This web page from the National Snow and Ice Data Center contains two related visualizations. The first visualization gives an estimate of the percent contribution to sea level change since the 1990s from three contributors - small glaciers and ice caps, the Greenland Ice Sheet and the Antarctic Ice Sheet. The second visualization shows the cumulative contribution to sea level from small glaciers and ice caps plotted with the annual global surface air temperature anomaly.

This video segment demonstrates carbon dioxide's role in the greenhouse effect and explains how increasing concentrations of C02 in the atmosphere may be contributing to global warming. Video includes an unusual demonstration of C02's heat-absorbing properties, using infrared film, a researcher's face, and a stream of C02 between them.

An applet about the Milankovitch cycle that relates temperature over the last 400,000 years to changes in the eccentricity, precession, and orbital tilt of Earth's orbit.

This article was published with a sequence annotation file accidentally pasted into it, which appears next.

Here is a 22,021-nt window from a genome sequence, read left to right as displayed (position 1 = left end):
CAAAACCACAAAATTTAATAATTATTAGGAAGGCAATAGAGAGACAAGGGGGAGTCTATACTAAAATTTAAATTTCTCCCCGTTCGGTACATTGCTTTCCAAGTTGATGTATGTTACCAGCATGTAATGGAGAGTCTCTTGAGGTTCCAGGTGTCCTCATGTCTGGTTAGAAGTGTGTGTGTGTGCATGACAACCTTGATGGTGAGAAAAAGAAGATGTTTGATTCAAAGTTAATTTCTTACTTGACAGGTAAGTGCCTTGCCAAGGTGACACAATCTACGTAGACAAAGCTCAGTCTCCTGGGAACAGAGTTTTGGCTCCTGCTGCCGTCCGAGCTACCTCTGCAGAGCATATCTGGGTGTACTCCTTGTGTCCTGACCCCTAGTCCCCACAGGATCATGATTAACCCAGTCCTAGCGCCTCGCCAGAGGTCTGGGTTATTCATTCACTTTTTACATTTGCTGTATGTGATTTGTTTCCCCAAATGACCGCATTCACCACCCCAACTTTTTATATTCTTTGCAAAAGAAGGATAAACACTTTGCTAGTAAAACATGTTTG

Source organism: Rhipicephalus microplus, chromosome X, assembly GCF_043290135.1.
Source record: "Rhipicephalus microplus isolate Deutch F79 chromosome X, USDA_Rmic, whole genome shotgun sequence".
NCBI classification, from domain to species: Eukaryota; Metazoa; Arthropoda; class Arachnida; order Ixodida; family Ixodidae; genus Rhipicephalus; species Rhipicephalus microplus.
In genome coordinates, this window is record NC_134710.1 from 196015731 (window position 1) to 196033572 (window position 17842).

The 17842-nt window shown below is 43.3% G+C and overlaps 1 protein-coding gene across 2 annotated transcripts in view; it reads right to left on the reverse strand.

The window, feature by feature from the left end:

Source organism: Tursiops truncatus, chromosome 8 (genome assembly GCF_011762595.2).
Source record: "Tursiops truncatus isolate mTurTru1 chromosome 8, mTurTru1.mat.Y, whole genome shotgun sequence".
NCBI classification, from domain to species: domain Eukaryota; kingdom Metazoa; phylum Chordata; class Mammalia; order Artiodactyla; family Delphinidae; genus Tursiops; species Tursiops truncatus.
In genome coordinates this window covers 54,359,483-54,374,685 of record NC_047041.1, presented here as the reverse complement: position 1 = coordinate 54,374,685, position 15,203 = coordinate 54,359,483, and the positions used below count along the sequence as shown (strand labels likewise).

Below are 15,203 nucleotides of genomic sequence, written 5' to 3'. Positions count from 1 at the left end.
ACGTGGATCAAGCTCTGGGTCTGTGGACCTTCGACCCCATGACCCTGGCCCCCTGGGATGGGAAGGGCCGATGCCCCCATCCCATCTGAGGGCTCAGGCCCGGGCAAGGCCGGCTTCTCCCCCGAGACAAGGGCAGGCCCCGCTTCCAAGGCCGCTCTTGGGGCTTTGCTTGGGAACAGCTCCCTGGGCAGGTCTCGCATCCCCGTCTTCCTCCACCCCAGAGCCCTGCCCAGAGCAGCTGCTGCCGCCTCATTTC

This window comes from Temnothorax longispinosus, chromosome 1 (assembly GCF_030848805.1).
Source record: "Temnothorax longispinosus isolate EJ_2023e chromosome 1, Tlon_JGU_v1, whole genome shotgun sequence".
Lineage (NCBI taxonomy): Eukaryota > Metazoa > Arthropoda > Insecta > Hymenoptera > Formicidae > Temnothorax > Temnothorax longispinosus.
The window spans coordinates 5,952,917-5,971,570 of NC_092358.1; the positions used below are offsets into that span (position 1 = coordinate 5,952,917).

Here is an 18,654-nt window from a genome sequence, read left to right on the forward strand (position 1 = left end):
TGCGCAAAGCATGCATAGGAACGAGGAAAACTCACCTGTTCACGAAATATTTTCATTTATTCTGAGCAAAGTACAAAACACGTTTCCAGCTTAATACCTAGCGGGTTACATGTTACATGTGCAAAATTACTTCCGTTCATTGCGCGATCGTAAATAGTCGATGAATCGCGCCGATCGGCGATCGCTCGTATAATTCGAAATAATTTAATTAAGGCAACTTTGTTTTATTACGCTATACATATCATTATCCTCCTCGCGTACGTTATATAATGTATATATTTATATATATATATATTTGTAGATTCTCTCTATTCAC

This introductory video describes the basic principles of residential geothermal heat pumps.

This high-resolution narrated video shows levels and movements of CO2 globally through the course of a year.

This carbon calculator, developed by the EPA, guides students in calculating their carbon footprint and then using that information to make decisions about how to reduce their carbon emissions.

This graph, based on key ice core data sets and recent monitoring programs, shows the variations in concentration of carbon dioxide (CO2) in the atmosphere during the last 400,000 years.

This video addresses two ways in which black carbon contributes to global warming - when in the atmosphere, it absorbs sunlight and generates heat, warming the air; when deposited on snow and ice, it changes the albedo of the surface. The video is effective in communicating about a problem frequently underrepresented in discussions of climate change and also public health.

This video illustrates how one community developed and implemented a sustainable solution to rising temperature in a stream.

This video features University of Wisconsin-Madison researcher John Magnuson, who studies the ecology of freshwater systems. He explains the difference between weather and climate using data on ice cover from Lake Mendota in Madison, WI. Analysis of the data indicates a long-term trend that can be connected to climate change.